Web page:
I don’t tweet.


There’s a lot I don’t do, including post photos to facebook, Skype with distant friends, or understand my cell phone. I’ve never felt that I had a strong aversion to any of these things — more like disinterest, bordering on mild aversion.

Likewise, I created this blog purely because I had to for school. There are a lot of things I do for school that I’d never do of my own free will, like get up before six in the morning and speak in front of large groups of people. Some of these things are edifying, some necessary evils, and most, like this blog, fall somewhere in between. I expect work to be much the same, and in a way I look forward to having doses of unpleasantness thrown at me. I don’t want to be miserable in the interest of making a living, but I do want my work and my non-work life to be distinct. I want work to require things of me that I do not and probably would not do at home.

So: Twitter. I think I can tweet, if I need to do so professionally. I may grow to like it, or I may always be lukewarm — but if I have to do it, I will sure as s*** do a good job.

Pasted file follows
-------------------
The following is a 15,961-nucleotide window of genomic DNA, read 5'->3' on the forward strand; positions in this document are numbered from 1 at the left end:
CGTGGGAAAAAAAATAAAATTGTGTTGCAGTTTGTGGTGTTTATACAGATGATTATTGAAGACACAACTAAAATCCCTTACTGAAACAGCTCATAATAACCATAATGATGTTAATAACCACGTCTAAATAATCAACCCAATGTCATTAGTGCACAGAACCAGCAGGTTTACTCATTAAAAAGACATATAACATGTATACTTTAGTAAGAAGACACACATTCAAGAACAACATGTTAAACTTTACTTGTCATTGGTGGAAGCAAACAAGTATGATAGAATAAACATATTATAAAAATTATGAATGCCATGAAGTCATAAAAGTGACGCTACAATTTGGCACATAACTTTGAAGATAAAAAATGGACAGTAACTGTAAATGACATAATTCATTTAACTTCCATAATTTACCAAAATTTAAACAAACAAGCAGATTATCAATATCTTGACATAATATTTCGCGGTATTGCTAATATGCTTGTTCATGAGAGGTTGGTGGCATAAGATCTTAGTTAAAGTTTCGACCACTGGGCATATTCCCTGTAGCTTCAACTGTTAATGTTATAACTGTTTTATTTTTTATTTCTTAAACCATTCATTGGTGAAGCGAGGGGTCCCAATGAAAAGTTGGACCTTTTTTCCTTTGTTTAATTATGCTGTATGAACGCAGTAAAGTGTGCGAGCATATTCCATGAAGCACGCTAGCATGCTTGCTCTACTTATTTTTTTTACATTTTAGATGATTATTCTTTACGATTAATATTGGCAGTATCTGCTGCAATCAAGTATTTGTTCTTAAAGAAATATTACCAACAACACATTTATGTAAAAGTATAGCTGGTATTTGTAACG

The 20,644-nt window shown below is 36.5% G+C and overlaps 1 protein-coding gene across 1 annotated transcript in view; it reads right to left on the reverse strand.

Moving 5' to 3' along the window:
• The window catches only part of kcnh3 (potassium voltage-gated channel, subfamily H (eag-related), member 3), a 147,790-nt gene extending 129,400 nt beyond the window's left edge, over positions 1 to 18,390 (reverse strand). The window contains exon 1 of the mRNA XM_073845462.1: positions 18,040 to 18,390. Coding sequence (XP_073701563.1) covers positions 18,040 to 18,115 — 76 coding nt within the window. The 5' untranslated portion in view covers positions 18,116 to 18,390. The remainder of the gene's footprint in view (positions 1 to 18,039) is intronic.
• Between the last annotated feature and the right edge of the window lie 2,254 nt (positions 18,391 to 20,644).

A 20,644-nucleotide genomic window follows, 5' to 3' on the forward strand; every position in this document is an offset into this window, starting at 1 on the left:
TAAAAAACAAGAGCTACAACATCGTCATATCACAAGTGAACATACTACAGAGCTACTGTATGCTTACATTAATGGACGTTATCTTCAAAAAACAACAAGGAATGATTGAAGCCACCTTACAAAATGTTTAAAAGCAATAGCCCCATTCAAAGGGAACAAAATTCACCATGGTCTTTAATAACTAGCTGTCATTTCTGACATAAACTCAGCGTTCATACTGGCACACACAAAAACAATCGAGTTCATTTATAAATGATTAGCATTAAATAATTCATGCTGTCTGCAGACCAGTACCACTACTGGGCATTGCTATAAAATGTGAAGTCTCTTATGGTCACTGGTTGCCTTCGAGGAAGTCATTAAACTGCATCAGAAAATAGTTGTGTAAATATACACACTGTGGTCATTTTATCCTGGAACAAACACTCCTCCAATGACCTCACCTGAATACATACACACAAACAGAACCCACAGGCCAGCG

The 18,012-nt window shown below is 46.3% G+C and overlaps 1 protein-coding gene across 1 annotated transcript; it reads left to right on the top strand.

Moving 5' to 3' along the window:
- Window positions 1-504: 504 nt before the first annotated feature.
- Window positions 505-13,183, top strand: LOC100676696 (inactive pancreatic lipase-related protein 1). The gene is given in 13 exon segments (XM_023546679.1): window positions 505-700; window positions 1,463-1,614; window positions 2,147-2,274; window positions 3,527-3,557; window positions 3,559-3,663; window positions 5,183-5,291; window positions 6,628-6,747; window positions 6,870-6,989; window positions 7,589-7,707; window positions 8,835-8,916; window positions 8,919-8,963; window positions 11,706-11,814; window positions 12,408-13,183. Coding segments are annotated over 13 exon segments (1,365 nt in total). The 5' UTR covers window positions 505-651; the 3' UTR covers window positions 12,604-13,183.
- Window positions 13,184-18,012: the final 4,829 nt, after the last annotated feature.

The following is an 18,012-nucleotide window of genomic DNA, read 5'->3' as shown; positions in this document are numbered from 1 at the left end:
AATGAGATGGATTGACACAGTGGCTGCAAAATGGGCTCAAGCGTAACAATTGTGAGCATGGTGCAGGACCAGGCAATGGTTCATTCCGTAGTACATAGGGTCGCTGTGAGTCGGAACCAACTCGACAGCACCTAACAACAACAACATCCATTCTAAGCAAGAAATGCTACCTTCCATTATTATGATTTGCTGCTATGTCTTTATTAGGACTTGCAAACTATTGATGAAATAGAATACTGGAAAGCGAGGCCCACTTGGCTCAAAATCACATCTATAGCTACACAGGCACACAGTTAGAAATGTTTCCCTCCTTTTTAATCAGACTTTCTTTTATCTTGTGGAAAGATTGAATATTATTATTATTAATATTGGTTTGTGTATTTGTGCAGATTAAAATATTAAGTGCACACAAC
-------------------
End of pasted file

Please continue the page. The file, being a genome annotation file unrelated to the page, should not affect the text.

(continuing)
It begins.

It begins.

It seems simple enough.

  1. Create a username: carrieliz4
  2. Follow things: the American Library Association; the Smithsonian; a local medical library.
  3. Follow more things, as prompted by Twitter: Vancouver Public Library; Law Library of Congress; the World Digital Library; the Canadian Music Centre.
  4. Receive notification that some weird travel agency is now following you, even though you haven’t even tweeted anything. Frown and ignore, but feel occasionally creeped out. Get frustrated when online scrabble does not accept “unfollow” as a word. Try to understand what, exactly, @ and # mean in Twitter. Fail. And maybe, when you’re in a certain mood, write a pithy sentence or two about your day: “Today Vancouver smelled like tater tots. I don’t know why.”

You get the idea.

But there are good tweets and there are bad tweets, especially when it comes to organizations. There are tweets that help your patrons feel involved in their library. There are functional tweets that serve as cheap and insanely effective marketing. There are tweets that make you look like you’re trying waaaaay too hard to be cool. There are tweets that are a profound waste of your time, because no one is reading them and no one will.

In the days before this puppy is due, I aim to learn about all of these tweets, and more. Tally-ho.


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